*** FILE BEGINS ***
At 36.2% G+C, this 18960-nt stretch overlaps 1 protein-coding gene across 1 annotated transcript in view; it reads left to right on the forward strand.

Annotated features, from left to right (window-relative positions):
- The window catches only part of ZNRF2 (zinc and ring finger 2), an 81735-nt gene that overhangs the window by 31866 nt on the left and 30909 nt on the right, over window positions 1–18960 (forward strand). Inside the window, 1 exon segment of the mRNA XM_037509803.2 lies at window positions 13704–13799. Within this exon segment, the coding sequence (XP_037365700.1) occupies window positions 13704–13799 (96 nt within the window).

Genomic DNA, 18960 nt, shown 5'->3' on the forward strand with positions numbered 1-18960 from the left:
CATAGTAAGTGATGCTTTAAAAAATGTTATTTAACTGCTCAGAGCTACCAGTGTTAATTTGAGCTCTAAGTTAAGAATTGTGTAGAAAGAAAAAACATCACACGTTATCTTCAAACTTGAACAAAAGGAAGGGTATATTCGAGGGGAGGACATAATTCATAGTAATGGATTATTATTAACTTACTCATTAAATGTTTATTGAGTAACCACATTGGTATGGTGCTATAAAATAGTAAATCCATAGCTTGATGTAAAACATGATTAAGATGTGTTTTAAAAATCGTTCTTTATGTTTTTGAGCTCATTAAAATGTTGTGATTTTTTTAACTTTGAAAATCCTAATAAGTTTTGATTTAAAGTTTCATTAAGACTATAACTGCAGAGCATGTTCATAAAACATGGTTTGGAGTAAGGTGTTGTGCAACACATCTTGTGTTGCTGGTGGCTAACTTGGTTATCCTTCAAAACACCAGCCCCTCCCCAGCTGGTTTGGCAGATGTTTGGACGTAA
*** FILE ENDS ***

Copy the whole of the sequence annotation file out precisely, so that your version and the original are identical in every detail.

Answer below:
At 36.2% G+C, this 18960-nt stretch overlaps 1 protein-coding gene across 1 annotated transcript in view; it reads left to right on the forward strand.

Annotated features, from left to right (window-relative positions):
- The window catches only part of ZNRF2 (zinc and ring finger 2), an 81735-nt gene that overhangs the window by 31866 nt on the left and 30909 nt on the right, over window positions 1–18960 (forward strand). Inside the window, 1 exon segment of the mRNA XM_037509803.2 lies at window positions 13704–13799. Within this exon segment, the coding sequence (XP_037365700.1) occupies window positions 13704–13799 (96 nt within the window).

Genomic DNA, 18960 nt, shown 5'->3' on the forward strand with positions numbered 1-18960 from the left:
CATAGTAAGTGATGCTTTAAAAAATGTTATTTAACTGCTCAGAGCTACCAGTGTTAATTTGAGCTCTAAGTTAAGAATTGTGTAGAAAGAAAAAACATCACACGTTATCTTCAAACTTGAACAAAAGGAAGGGTATATTCGAGGGGAGGACATAATTCATAGTAATGGATTATTATTAACTTACTCATTAAATGTTTATTGAGTAACCACATTGGTATGGTGCTATAAAATAGTAAATCCATAGCTTGATGTAAAACATGATTAAGATGTGTTTTAAAAATCGTTCTTTATGTTTTTGAGCTCATTAAAATGTTGTGATTTTTTTAACTTTGAAAATCCTAATAAGTTTTGATTTAAAGTTTCATTAAGACTATAACTGCAGAGCATGTTCATAAAACATGGTTTGGAGTAAGGTGTTGTGCAACACATCTTGTGTTGCTGGTGGCTAACTTGGTTATCCTTCAAAACACCAGCCCCTCCCCAGCTGGTTTGGCAGATGTTTGGACGTAA